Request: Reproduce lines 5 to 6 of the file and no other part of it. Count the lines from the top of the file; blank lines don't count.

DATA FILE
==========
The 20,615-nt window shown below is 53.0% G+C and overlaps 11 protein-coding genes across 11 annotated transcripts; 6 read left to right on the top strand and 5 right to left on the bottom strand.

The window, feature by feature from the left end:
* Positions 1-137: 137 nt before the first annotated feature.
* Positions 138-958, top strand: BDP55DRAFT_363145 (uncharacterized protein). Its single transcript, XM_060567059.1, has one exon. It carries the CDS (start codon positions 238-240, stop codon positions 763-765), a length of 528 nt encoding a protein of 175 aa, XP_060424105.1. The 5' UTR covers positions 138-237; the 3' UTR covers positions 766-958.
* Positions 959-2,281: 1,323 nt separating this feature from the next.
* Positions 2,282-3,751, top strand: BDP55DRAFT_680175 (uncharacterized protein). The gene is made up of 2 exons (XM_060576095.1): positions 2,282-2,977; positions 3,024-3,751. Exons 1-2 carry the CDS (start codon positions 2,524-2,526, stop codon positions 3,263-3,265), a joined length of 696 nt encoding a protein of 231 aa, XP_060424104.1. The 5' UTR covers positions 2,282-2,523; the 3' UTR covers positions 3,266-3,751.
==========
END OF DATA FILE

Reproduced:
* Positions 959-2,281: 1,323 nt separating this feature from the next.
* Positions 2,282-3,751, top strand: BDP55DRAFT_680175 (uncharacterized protein). The gene is made up of 2 exons (XM_060576095.1): positions 2,282-2,977; positions 3,024-3,751. Exons 1-2 carry the CDS (start codon positions 2,524-2,526, stop codon positions 3,263-3,265), a joined length of 696 nt encoding a protein of 231 aa, XP_060424104.1. The 5' UTR covers positions 2,282-2,523; the 3' UTR covers positions 3,266-3,751.